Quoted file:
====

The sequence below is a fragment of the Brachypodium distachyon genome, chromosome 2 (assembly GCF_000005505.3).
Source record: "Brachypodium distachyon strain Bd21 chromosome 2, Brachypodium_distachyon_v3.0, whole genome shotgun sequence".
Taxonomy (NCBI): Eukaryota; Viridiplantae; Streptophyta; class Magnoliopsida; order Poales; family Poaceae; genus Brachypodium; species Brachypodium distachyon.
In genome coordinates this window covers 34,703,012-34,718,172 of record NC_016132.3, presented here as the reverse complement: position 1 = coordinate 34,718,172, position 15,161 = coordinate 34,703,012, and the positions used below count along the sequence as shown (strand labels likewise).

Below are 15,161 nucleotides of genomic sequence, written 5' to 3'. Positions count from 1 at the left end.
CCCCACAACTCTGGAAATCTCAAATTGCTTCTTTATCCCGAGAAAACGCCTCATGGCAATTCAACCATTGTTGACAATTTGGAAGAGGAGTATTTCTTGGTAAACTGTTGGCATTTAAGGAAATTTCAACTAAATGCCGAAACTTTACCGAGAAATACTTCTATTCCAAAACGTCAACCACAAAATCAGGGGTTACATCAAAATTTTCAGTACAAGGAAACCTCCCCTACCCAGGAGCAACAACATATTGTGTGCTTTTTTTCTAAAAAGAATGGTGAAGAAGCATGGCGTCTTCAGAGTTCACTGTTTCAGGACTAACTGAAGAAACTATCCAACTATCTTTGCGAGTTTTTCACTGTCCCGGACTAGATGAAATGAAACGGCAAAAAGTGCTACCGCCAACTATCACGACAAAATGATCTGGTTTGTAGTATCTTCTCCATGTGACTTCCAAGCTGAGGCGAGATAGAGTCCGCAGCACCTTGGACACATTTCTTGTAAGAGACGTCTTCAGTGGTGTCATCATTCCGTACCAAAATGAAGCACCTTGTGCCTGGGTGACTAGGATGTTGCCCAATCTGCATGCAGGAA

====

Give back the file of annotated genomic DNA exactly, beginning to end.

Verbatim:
The sequence below is a fragment of the Brachypodium distachyon genome, chromosome 2 (assembly GCF_000005505.3).
Source record: "Brachypodium distachyon strain Bd21 chromosome 2, Brachypodium_distachyon_v3.0, whole genome shotgun sequence".
Taxonomy (NCBI): Eukaryota; Viridiplantae; Streptophyta; class Magnoliopsida; order Poales; family Poaceae; genus Brachypodium; species Brachypodium distachyon.
In genome coordinates this window covers 34,703,012-34,718,172 of record NC_016132.3, presented here as the reverse complement: position 1 = coordinate 34,718,172, position 15,161 = coordinate 34,703,012, and the positions used below count along the sequence as shown (strand labels likewise).

Below are 15,161 nucleotides of genomic sequence, written 5' to 3'. Positions count from 1 at the left end.
CCCCACAACTCTGGAAATCTCAAATTGCTTCTTTATCCCGAGAAAACGCCTCATGGCAATTCAACCATTGTTGACAATTTGGAAGAGGAGTATTTCTTGGTAAACTGTTGGCATTTAAGGAAATTTCAACTAAATGCCGAAACTTTACCGAGAAATACTTCTATTCCAAAACGTCAACCACAAAATCAGGGGTTACATCAAAATTTTCAGTACAAGGAAACCTCCCCTACCCAGGAGCAACAACATATTGTGTGCTTTTTTTCTAAAAAGAATGGTGAAGAAGCATGGCGTCTTCAGAGTTCACTGTTTCAGGACTAACTGAAGAAACTATCCAACTATCTTTGCGAGTTTTTCACTGTCCCGGACTAGATGAAATGAAACGGCAAAAAGTGCTACCGCCAACTATCACGACAAAATGATCTGGTTTGTAGTATCTTCTCCATGTGACTTCCAAGCTGAGGCGAGATAGAGTCCGCAGCACCTTGGACACATTTCTTGTAAGAGACGTCTTCAGTGGTGTCATCATTCCGTACCAAAATGAAGCACCTTGTGCCTGGGTGACTAGGATGTTGCCCAATCTGCATGCAGGAA